Although advertising campaigns are most frequently associated with the promotion of consumer products, they also extend to a plethora of other areas, such as political elections and health promotions. For example, the purpose of Barack Obama’s campaign in 2008 was not to promote a product but to support the idea of Obama winning the election. The central message of the campaign was “change,” and the slogan “Change We Can Believe In” was used in the campaign. Through the campaign, Obama’s image was linked to “change,” while his opponents were not. Moreover, Obama’s team identified two critical target audiences who should receive the messages: (1) undecided voters and (2) young voters. The campaign aimed to persuade undecided voters that they could change Washington if they voted for Obama. For young voters, the campaign encouraged them to register to vote. To reach these two groups of people, the campaign adopted a variety of media vehicles, both traditional media (i.e., television, radio, newspapers) and social media (i.e., Facebook, Twitter, MySpace). The use of social media to target young voters marks a success of the campaign. Because many young people rely on social media to get political information, Obama’s campaign team realized that creating a presence for Obama on social media was a necessity, and they sent out voting reminders on Twitter and interacted with people on Facebook. As a result, Obama made his policies widely known among American youth and gained their support.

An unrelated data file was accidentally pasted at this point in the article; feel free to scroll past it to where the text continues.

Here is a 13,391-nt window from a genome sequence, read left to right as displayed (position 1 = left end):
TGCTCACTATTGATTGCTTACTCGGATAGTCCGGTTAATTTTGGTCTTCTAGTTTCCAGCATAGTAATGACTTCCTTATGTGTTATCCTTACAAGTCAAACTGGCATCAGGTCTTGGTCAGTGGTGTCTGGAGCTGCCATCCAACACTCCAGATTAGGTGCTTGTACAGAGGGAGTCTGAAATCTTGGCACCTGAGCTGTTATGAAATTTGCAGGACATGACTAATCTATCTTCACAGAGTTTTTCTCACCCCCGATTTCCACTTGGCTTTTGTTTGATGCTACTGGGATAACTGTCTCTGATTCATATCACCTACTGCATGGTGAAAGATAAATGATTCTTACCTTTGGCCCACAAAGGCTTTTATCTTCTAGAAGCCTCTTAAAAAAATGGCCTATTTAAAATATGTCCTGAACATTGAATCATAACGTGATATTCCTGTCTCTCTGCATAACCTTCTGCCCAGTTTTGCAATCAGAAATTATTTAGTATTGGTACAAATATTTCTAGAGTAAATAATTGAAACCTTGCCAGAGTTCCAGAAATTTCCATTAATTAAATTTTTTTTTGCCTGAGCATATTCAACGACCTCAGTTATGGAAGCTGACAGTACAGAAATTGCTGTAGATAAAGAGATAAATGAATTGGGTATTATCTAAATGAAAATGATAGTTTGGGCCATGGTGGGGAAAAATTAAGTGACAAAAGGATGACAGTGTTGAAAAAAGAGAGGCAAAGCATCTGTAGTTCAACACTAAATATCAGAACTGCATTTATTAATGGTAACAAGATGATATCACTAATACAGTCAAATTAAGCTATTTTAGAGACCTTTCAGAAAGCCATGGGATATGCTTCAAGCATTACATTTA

An example of promoting healthy behaviors is the “Tips” campaign launched by the Centers for Disease Control and Prevention in 2012. The primary target audience of this campaign is smokers aged 18 to 54 years, and the secondary audiences include people whose family, friends, or children are smokers, and health care providers. The central message of this antismoking campaign focused on “tips.” The campaign aimed to raise public awareness of the health damage caused by smoking and exposure to secondhand smoke, to encourage smokers to quit smoking and adopt a healthier lifestyle, and to remind nonsmokers to protect themselves from exposure to secondhand smoking. To fulfill the objectives, the Tips campaign featured emotional stories of former smokers living with smoking-related diseases (i.e., throat cancer, gum disease, premature birth, asthma, stroke, diabetes, etc.) and disabilities. In the campaign, several former smokers offered tips on how smoking changed their life in a negative way. Also, the campaign featured nonsmokers who got smoking-related diseases due to exposure to secondhand smoke. To reach the target audience, the campaign appeared on television and social media, such as YouTube.